abichalA Thousand Miles To Start

My running life began in January 1990 when I became a student of Sri Chinmoy. Exercise didn’t really feature much in my life at that time but Sri Chinmoy was and is a serious advocate of physical health and so I started jogging infrequently and ran the local Runners are Smilers races. However by November 1992 I had begun a project to run a 1000 miles before April 13th 1993.This was part of a larger project for students of Sri Chinmoy who were inspired to run a million miles to honour his completion of a million bird drawings.

Within two months or so Sri Chinmoy had completed another million birds and the project was abandoned. Yet I was inspired and continued running, still with the aim of completing 1000 miles. In the Spring of 92′ I had gone to see the finish of the last seven day race held in Flushing Meadow before the Sri Chinmoy Marathon Team (SCMT) started holding races in Wards Island. The energy there was a total surprise and I helped out with the take-down, glad to be of service. In 93 and 94 I helped with set-up and take-down again before deciding during the Ultra Trio 1995 that I wanted to run a multiday. So to get a taste of long distance I went down to Phoenix, Arizona to run the Across The Years 24, 48, 72 race organised by Harold Sieglaff and the A.R.R. It was a tremendous experience and I covered 68 miles and learned a lot. My eyes were now set on the first 10 day race planned to supercede the 7 day race in April/May 1996.

The Inaugural Self-Transcendence 10 Day Race 1996

That first 10 day race was a life adjuster par excellence. Fortunately there were some real characters there to talk to and learn from. Pete Coffin from Salt Lake city in Utah was an inspiration as he walked after the first day yet rarely left the track. Don Winkley was there and so was my friend Satyajit Saha.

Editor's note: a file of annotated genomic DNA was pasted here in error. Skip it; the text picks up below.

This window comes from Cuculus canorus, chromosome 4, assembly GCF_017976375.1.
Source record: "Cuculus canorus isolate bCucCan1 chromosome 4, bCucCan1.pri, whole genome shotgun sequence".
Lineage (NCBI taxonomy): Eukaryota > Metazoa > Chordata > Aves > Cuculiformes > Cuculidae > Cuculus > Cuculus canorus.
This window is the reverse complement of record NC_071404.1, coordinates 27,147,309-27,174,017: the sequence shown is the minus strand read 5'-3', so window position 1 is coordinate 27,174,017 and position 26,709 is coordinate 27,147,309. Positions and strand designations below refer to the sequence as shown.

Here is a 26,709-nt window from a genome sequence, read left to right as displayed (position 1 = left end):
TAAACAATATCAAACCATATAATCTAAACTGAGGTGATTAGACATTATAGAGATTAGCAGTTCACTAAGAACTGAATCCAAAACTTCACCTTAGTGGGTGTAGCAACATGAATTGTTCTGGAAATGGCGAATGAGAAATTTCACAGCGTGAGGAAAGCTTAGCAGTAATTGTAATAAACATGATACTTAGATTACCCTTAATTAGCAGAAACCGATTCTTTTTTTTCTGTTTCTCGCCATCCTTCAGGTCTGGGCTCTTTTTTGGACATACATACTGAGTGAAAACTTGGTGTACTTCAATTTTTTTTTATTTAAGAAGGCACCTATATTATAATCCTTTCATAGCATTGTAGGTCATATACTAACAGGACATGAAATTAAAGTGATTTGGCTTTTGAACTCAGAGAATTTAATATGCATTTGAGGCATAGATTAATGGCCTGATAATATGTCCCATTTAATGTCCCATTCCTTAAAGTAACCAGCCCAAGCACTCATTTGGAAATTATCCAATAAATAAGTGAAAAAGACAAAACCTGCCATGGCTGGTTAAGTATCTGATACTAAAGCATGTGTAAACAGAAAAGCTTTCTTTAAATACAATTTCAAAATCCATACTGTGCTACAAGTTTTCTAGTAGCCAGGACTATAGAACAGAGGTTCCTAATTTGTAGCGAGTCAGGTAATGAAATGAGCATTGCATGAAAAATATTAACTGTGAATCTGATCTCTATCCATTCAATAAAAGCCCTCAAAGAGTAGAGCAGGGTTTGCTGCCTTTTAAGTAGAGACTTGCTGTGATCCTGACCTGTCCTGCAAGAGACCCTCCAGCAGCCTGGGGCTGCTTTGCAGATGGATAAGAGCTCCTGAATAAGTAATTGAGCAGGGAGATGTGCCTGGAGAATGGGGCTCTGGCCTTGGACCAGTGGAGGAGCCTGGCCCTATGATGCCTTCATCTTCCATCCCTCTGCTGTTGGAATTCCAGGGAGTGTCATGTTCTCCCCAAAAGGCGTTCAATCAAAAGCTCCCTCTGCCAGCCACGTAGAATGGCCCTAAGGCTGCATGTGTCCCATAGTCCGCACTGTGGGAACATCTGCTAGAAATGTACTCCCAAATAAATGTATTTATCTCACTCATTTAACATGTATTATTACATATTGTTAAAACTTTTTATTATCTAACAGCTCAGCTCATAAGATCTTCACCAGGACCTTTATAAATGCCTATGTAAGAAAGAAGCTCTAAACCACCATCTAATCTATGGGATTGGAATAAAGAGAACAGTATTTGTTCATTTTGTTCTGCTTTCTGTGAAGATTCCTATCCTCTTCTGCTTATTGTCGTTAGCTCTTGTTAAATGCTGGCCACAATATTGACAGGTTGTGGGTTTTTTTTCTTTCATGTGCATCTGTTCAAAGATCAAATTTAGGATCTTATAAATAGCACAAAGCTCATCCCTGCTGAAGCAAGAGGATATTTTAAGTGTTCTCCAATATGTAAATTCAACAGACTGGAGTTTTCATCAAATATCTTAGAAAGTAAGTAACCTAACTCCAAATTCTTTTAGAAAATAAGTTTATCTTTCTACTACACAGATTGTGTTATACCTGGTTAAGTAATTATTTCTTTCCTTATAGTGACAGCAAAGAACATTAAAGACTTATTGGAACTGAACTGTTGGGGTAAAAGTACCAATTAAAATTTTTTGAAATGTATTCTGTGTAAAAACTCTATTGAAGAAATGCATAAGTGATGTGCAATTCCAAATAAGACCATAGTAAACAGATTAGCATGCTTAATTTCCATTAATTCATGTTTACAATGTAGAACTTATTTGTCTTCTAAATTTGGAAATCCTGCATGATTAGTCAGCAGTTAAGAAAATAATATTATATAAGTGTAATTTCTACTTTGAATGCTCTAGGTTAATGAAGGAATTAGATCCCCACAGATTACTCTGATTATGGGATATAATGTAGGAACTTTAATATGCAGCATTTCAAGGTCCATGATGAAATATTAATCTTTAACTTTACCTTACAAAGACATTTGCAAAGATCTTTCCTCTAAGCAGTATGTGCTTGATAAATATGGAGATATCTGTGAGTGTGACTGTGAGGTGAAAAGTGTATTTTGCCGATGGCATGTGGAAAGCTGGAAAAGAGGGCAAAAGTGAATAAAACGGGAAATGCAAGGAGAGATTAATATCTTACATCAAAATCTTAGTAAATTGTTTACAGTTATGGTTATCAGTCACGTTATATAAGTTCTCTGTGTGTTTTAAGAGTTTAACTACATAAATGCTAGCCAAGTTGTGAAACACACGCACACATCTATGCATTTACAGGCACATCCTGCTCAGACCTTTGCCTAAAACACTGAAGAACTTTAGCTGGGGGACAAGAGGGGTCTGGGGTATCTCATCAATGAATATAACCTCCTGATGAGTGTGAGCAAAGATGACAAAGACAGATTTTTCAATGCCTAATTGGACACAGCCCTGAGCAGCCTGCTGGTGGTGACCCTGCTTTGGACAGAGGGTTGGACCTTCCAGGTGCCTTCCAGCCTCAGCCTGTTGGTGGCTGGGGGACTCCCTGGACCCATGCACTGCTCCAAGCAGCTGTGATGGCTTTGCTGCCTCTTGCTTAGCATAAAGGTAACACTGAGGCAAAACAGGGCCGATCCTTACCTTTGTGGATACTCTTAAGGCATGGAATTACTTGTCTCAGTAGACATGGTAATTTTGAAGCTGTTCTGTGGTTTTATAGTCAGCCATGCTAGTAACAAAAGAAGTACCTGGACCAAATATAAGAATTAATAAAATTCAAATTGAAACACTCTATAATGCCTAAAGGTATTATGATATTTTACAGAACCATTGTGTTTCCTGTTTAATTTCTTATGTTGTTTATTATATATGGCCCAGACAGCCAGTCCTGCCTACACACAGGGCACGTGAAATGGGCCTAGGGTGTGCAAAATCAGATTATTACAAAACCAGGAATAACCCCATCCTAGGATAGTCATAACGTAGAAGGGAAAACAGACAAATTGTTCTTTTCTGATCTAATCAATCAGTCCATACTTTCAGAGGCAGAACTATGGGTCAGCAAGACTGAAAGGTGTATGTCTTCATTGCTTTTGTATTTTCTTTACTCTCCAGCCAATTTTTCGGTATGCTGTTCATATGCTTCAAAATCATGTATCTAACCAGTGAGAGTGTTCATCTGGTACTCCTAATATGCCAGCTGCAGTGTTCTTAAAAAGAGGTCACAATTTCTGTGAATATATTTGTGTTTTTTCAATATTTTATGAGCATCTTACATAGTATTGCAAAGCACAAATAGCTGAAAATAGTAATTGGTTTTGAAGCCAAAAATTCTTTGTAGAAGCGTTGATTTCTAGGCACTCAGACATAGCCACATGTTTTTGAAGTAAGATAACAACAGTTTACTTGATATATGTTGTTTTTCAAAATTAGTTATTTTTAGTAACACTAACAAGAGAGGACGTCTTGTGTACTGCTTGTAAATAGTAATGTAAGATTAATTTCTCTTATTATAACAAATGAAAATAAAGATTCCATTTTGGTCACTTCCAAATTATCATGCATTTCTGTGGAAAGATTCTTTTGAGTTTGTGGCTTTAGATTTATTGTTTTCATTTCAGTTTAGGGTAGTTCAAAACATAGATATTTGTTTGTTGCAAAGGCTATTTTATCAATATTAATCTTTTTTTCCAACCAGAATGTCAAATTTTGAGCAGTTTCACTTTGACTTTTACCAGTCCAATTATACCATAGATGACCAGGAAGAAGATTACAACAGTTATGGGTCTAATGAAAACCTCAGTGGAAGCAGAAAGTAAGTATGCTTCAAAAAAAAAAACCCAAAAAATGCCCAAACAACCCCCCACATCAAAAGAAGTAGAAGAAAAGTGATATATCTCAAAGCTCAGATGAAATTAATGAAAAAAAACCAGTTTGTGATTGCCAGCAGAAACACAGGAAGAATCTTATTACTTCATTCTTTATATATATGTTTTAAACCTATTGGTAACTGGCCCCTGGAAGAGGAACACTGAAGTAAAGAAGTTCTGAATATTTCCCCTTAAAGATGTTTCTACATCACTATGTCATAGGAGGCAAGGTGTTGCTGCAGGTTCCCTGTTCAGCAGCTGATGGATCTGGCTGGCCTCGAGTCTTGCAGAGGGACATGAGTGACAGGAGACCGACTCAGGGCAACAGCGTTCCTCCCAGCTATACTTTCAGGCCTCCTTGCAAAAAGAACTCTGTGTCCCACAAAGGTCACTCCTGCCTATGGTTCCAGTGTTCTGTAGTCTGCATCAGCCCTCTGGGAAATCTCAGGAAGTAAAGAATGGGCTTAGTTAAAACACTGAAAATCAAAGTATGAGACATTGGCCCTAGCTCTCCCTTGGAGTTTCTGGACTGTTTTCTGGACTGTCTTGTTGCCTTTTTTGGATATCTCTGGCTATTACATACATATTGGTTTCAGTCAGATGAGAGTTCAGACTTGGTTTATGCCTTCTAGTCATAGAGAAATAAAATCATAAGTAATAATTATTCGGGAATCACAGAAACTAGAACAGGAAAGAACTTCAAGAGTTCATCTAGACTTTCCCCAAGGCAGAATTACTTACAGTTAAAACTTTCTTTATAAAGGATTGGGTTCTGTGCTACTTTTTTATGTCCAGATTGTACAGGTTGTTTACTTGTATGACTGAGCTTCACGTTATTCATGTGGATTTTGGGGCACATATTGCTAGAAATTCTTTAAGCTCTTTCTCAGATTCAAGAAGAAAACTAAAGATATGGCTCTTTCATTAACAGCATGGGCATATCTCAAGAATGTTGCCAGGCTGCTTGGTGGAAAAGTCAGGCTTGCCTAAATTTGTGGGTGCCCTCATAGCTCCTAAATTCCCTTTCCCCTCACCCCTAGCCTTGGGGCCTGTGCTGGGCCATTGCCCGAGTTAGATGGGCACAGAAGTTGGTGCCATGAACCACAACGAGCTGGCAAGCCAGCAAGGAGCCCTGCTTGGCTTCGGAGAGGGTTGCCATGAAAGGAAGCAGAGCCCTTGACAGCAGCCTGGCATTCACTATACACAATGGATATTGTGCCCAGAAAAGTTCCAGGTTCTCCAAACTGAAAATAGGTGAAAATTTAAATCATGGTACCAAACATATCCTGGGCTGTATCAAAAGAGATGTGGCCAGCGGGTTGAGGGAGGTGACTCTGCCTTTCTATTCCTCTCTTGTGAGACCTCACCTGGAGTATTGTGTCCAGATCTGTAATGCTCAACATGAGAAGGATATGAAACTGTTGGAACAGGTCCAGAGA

This race is a unique event in the annals of running. No prize money is awarded, there’s little or no acclaim outside of the tiny community interested in this kind of distance. It’s necessary to make the the journey to New York and stay for 11 or 12 days before returning home. Then there is the discomfort involved. That first race was a real test of my will to keep going. The emotional rollercoaster was shocking to me, the problems with my knees seemed insurmountable, blisters, chafing, foot pain, muscular pain led me to visit Medical often. However, as much as I was suffering, there were other runners who seemed worse off than myself, though it was of little cheer. Dipali Cunningham offered lots of encouragement and Don Winkley kept me laughing through the long nights until around day 6 or 7 I started to get that feeling that time was running out and it would all be over in a short time. There were 21 runners in that inaugural race but next year the numbers were down to 13 and this led to the implementation of the 6-day race the following year, 1998, when 11 people entered the 10-day and 24 came for the 6-day.

It is surprising how much difference the size of the field makes to the runners but the more the merrier. It is one of those things that are difficult to appreciate unless one runs a race of this nature.


How to describe the psychological effect of multiday running? Now I see the race as a retreat. This is an opportunity to get to grips with the real in us. The everyday world is removed from the equation and stripped down to the bare essentials.The outer needs are taken care of and all the runner has to do is eat when hungry, sleep when tired and in between keep moving forward. After a few days of this the mind is no longer able to distract one from the inner world. The mind loses power and issues that have been buried rise to the surface and evaporate in the furnace of determination.